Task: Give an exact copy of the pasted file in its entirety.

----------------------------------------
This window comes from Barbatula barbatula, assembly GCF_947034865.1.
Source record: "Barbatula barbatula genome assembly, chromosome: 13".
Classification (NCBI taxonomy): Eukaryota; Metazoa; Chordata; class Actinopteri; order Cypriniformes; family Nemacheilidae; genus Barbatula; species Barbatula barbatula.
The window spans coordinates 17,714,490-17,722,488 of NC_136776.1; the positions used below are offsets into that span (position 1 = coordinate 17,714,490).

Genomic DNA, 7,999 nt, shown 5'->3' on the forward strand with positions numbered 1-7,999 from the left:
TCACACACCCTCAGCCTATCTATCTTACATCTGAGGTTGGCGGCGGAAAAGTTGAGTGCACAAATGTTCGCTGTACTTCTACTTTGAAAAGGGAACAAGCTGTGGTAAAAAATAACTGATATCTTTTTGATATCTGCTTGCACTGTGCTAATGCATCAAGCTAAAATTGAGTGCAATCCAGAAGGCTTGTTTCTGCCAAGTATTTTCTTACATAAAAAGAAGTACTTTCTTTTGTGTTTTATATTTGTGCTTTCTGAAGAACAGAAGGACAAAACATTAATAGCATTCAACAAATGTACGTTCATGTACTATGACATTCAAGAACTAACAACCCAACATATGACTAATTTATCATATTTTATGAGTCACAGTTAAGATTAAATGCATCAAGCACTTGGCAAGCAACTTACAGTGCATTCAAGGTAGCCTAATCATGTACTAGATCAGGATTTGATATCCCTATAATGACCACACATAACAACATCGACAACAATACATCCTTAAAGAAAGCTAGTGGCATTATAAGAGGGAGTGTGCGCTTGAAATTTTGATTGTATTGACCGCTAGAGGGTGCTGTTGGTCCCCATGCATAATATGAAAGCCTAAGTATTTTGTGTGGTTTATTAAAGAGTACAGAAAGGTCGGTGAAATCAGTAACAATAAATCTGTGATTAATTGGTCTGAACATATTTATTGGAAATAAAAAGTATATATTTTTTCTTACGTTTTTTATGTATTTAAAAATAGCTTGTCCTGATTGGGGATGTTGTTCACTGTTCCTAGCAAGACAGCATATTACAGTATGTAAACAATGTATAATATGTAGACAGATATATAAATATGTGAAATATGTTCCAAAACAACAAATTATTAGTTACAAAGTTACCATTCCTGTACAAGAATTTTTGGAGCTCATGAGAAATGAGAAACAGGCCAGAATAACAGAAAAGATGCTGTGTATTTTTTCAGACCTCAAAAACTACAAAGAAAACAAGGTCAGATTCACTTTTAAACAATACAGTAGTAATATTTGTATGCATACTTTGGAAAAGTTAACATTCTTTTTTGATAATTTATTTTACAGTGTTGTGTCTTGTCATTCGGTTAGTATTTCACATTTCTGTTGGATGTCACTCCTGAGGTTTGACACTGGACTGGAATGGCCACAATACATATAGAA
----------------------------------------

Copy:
This window comes from Barbatula barbatula, assembly GCF_947034865.1.
Source record: "Barbatula barbatula genome assembly, chromosome: 13".
Classification (NCBI taxonomy): Eukaryota; Metazoa; Chordata; class Actinopteri; order Cypriniformes; family Nemacheilidae; genus Barbatula; species Barbatula barbatula.
The window spans coordinates 17,714,490-17,722,488 of NC_136776.1; the positions used below are offsets into that span (position 1 = coordinate 17,714,490).

Genomic DNA, 7,999 nt, shown 5'->3' on the forward strand with positions numbered 1-7,999 from the left:
TCACACACCCTCAGCCTATCTATCTTACATCTGAGGTTGGCGGCGGAAAAGTTGAGTGCACAAATGTTCGCTGTACTTCTACTTTGAAAAGGGAACAAGCTGTGGTAAAAAATAACTGATATCTTTTTGATATCTGCTTGCACTGTGCTAATGCATCAAGCTAAAATTGAGTGCAATCCAGAAGGCTTGTTTCTGCCAAGTATTTTCTTACATAAAAAGAAGTACTTTCTTTTGTGTTTTATATTTGTGCTTTCTGAAGAACAGAAGGACAAAACATTAATAGCATTCAACAAATGTACGTTCATGTACTATGACATTCAAGAACTAACAACCCAACATATGACTAATTTATCATATTTTATGAGTCACAGTTAAGATTAAATGCATCAAGCACTTGGCAAGCAACTTACAGTGCATTCAAGGTAGCCTAATCATGTACTAGATCAGGATTTGATATCCCTATAATGACCACACATAACAACATCGACAACAATACATCCTTAAAGAAAGCTAGTGGCATTATAAGAGGGAGTGTGCGCTTGAAATTTTGATTGTATTGACCGCTAGAGGGTGCTGTTGGTCCCCATGCATAATATGAAAGCCTAAGTATTTTGTGTGGTTTATTAAAGAGTACAGAAAGGTCGGTGAAATCAGTAACAATAAATCTGTGATTAATTGGTCTGAACATATTTATTGGAAATAAAAAGTATATATTTTTTCTTACGTTTTTTATGTATTTAAAAATAGCTTGTCCTGATTGGGGATGTTGTTCACTGTTCCTAGCAAGACAGCATATTACAGTATGTAAACAATGTATAATATGTAGACAGATATATAAATATGTGAAATATGTTCCAAAACAACAAATTATTAGTTACAAAGTTACCATTCCTGTACAAGAATTTTTGGAGCTCATGAGAAATGAGAAACAGGCCAGAATAACAGAAAAGATGCTGTGTATTTTTTCAGACCTCAAAAACTACAAAGAAAACAAGGTCAGATTCACTTTTAAACAATACAGTAGTAATATTTGTATGCATACTTTGGAAAAGTTAACATTCTTTTTTGATAATTTATTTTACAGTGTTGTGTCTTGTCATTCGGTTAGTATTTCACATTTCTGTTGGATGTCACTCCTGAGGTTTGACACTGGACTGGAATGGCCACAATACATATAGAA